The Columbia University sociologist Sudhir Venkatesh studies exclusive worlds by embedding himself — with a crack-selling gang, sex workers, the teenage children of billionaires, and most recently, at the highest levels of companies at the vanguard of the digital revolution, including Facebook and Twitter. And now he’s hosting a podcast. In each episode, Venkatesh will reveal what he learned in Silicon Valley and talk with the people he met along the way who are building and running the digital world, and those who are using it in a signal way, digging deep into their motivations and challenging their priorities. Sudhir Breaks the Internet is a production of the Freakonomics Radio Network.
Can Outside Pressure Change Silicon Valley?
How has activism evolved in our digital society? In this episode, Sudhir talks to Jade Magnus Ogunnaike about the intersection of big tech and civil rights. She is a senior campaign director for Color of Change. It’s a racial justice organization that blends traditional organizing efforts with an updated playbook for how to make change.
Meet the Brain Behind Facebook’s Oversight Board
Last week, the board upheld the ban of former President Donald Trump’s social media accounts. Sudhir talks to Noah Feldman, the constitutional law scholar who helped design this “supreme court” for content moderation. They reveal the inside story of how the idea came about, how the court was built, and ask big questions, like … will anyone trust it?
“Someone Needs to Save the World from Silicon Valley”
If the big social-media companies are unable or unwilling to make major changes from within, it may be up to outsiders to create better, healthier digital communities. Whether it’s smaller platforms for like-minded people, a publicly owned social network, self-policing by user groups, or activist campaigns to pressure Twitter and Facebook to improve, Sudhir explores what’s next for social media — and what makes societies function or fail.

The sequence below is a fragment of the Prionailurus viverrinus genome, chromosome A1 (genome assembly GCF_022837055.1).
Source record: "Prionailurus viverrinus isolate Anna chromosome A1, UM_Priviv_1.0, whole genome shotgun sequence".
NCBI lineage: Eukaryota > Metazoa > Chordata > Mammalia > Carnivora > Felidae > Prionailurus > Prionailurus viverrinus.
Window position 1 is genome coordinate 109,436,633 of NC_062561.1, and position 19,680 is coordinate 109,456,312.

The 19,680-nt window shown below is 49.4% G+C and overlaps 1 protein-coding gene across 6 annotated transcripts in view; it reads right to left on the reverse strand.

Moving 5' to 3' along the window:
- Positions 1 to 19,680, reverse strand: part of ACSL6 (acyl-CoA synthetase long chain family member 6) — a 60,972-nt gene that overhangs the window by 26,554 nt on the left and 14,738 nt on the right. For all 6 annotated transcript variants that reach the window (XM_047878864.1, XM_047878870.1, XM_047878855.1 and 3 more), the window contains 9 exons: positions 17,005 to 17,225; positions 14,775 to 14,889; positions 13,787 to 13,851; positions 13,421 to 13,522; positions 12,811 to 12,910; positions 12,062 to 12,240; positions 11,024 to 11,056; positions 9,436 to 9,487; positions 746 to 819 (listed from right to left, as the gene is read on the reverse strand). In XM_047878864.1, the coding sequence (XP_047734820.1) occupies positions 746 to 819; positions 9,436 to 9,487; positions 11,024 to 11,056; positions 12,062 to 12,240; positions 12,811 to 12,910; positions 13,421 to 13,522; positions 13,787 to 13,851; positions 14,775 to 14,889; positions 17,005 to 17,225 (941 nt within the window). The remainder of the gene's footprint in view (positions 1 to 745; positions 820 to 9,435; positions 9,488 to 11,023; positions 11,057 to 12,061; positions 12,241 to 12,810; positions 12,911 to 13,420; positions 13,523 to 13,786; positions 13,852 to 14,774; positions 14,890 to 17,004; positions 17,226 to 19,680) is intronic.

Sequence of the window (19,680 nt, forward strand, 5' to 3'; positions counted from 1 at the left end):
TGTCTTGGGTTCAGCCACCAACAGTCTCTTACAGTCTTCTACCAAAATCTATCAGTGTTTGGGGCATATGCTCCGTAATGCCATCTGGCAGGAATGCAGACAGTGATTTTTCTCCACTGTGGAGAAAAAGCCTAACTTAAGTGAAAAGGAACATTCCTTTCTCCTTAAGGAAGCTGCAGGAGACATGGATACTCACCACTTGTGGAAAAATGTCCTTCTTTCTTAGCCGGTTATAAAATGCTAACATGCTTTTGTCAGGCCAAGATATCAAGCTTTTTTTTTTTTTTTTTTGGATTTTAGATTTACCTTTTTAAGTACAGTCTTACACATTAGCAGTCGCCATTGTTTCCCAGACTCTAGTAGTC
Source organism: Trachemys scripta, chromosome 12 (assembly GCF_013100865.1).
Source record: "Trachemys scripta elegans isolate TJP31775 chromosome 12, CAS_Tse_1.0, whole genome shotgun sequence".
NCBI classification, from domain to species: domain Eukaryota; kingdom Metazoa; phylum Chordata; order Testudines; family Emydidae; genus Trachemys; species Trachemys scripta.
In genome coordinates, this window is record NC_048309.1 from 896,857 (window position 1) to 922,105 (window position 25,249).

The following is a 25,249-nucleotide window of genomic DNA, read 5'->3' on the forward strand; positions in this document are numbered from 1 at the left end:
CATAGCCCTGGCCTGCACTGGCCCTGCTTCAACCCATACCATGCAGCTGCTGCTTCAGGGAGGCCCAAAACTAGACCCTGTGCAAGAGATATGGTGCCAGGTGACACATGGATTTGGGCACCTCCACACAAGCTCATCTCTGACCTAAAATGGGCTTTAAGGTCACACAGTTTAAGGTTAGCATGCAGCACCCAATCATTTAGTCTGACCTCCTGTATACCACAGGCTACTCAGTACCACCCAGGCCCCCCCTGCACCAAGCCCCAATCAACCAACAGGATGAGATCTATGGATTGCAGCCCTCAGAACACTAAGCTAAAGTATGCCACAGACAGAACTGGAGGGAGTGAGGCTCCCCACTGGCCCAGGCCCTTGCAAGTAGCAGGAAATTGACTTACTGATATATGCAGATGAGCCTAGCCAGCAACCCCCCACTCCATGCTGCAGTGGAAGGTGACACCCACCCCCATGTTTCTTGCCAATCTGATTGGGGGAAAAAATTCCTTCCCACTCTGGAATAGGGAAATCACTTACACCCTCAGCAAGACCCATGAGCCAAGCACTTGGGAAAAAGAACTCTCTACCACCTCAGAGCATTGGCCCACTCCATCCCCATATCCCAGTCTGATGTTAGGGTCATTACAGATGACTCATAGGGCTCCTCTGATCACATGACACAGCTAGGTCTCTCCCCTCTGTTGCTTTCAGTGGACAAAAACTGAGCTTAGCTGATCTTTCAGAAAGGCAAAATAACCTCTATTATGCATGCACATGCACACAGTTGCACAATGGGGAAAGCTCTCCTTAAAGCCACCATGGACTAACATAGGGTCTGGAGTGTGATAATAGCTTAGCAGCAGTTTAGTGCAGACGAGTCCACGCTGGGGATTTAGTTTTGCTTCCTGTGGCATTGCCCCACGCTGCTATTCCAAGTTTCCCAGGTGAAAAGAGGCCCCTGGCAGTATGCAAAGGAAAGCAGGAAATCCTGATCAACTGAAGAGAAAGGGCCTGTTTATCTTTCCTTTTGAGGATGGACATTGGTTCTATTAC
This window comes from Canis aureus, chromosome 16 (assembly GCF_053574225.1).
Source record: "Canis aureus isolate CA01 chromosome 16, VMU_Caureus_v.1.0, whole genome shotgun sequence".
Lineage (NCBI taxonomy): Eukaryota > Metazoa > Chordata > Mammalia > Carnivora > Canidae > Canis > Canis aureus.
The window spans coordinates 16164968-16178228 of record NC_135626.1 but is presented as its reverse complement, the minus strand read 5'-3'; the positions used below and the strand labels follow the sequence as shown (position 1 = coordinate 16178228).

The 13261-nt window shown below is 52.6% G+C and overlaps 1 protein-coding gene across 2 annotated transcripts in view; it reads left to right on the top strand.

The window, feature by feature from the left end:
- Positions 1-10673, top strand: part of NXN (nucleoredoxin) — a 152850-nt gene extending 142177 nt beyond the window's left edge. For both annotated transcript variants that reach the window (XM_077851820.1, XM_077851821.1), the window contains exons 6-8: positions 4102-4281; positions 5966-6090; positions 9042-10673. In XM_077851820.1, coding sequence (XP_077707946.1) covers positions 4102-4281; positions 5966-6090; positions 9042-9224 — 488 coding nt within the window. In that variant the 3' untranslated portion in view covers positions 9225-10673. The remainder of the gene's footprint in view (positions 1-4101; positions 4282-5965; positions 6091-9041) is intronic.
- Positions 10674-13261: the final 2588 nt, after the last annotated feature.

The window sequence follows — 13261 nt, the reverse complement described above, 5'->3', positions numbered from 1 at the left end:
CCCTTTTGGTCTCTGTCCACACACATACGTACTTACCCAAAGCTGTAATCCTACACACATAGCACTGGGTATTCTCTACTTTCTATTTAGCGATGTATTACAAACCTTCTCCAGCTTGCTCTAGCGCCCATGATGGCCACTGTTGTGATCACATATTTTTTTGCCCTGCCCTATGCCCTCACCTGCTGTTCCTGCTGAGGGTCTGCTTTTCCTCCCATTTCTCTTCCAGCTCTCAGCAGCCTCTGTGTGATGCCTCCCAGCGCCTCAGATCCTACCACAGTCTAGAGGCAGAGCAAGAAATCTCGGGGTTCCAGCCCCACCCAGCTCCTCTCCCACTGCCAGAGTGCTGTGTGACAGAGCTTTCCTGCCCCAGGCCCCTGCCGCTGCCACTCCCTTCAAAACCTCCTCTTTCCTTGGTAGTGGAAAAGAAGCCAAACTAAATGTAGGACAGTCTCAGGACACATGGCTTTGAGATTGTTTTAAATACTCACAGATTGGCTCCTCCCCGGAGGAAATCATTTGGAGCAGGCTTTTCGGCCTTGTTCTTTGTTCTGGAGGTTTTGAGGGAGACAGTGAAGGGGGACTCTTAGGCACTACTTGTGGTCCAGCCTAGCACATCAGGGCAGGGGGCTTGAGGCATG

The Garbage Can Model of Decision Making
What's it like to try and police millions of pieces of abusive content every day? Sudhir takes us inside Facebook, as he and his former colleagues recall how hard it was to encourage civility at a company obsessed with growth — especially when that growth was often driven by some of the most toxic behaviors.
Designed to Tear Us Apart
When online anger turned to offline violence at the U.S. Capitol on January 6, the big social media companies responded by kicking some users — including the president himself — off their platforms. What led to that decision? Was it an overreach? And what role did they really play in the events that took place? Sudhir explores how social media is built to encourage bad behavior, and why one afternoon of unrest can’t overcome a decades-old mindset in Silicon Valley that blinds them to this reality.
Introducing “Sudhir Breaks the Internet”
Sudhir Venkatesh, a sociologist who has studied crack gangs, sex workers, and gun runners, suddenly found himself working at Facebook, and later at Twitter. Now he’s back from Silicon Valley to explore and explain our overheated digital universe. “Sudhir Breaks the Internet” is a production of the Freakonomics Radio Network.
Why I started listening, things I like about the show, and potential improvements
Why I started Listening:
I started listening because I love freakanomics and the host kept mentioning your podcast.
You have a lot of experience that I want to learn from. I am excited to hear your stories of the tech community and how you bring in your sociology background. It’s rare for tech podcasts to talk about emotions or human connection- as a woman going into tech, I want to hear about those things. I loved the raw emotion and personal stories in The Garbage Can Model of Decision Making episode.
- Tell the story like you’re talking to a friend at the bar. Right now it comes across like a really nice audiobook.
- **Read the book “Talk Like Ted”** Bring more than one guest on each episode and have each guest talk no longer than 15-18 minutes (Most people can’t focus for more than 15-18 minutes)
A shallow show from a shallow self-promoter who is not above plagiarizing graduate students.
Nothing Freak about this show
This podcast is horrendous not worth anyone’s time. There is nothing in this podcast of value
Unless you follow the host’s resume with unhealthy interest.
Please drop this before it ruins freakonmics brand.